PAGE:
Across the crowd-thronged city ways
When night hangs black and friendless there,
A tide of strangers ebbs and plays
Along each cheerless thoroughfare,
And never a face lights up to see
One’s self to pass, and none to care
How lone and weary one may be.
‘Tis then unto one’s Lodge one turns
For there he finds within the door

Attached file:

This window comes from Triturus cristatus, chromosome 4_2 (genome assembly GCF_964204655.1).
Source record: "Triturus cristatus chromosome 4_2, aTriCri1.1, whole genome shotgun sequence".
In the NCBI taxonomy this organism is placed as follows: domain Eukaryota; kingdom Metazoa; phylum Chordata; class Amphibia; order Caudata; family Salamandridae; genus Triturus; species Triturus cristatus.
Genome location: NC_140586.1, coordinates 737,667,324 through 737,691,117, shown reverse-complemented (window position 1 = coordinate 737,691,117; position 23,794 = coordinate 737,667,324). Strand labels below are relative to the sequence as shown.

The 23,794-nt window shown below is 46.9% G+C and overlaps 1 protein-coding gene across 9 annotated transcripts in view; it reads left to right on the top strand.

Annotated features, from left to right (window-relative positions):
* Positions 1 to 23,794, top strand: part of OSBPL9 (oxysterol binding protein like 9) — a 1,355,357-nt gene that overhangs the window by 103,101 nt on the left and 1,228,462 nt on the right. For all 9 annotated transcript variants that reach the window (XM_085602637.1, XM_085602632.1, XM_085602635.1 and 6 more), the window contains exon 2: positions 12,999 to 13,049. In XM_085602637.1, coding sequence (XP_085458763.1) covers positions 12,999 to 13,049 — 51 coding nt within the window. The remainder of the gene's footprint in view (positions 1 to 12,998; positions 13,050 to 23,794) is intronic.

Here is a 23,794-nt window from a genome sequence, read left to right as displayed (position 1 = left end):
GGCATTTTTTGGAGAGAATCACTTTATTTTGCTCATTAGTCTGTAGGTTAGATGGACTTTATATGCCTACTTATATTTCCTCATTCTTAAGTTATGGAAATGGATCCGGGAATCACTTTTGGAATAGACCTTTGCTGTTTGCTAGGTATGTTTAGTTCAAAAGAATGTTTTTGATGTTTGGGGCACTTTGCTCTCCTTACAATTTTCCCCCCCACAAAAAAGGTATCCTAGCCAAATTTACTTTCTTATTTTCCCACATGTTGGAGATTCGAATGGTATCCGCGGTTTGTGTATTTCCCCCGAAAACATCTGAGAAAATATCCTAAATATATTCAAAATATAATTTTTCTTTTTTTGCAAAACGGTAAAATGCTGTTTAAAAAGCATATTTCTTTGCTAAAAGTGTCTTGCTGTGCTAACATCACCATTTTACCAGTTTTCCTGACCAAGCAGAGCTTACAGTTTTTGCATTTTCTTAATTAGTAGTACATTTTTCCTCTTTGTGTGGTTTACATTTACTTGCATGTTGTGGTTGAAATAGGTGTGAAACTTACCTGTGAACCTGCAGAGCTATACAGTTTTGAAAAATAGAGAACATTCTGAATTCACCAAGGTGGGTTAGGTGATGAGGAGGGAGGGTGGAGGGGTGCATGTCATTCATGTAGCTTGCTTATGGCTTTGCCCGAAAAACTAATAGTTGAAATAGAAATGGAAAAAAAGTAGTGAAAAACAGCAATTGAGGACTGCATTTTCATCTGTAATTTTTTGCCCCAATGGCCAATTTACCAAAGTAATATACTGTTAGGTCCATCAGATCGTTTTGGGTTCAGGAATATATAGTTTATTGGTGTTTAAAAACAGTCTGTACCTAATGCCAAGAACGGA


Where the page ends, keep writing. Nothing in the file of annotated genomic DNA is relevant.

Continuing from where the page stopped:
The fire of hearty welcome burns:
If one’s not known its flames the more
Send forth a warmth his breast to fill
Until he finds his joy returns
Within that haven of good will.
The Mason’s secret lies in this,—
“A stranger here, ye took me in”;
Its Royal Art would stray amiss
Amid the world’s harsh hue and din
If warmth and welcome were to die;
Its greatest strength in these consists;
Of these is made its Mystic Tie.
H. L. Haywood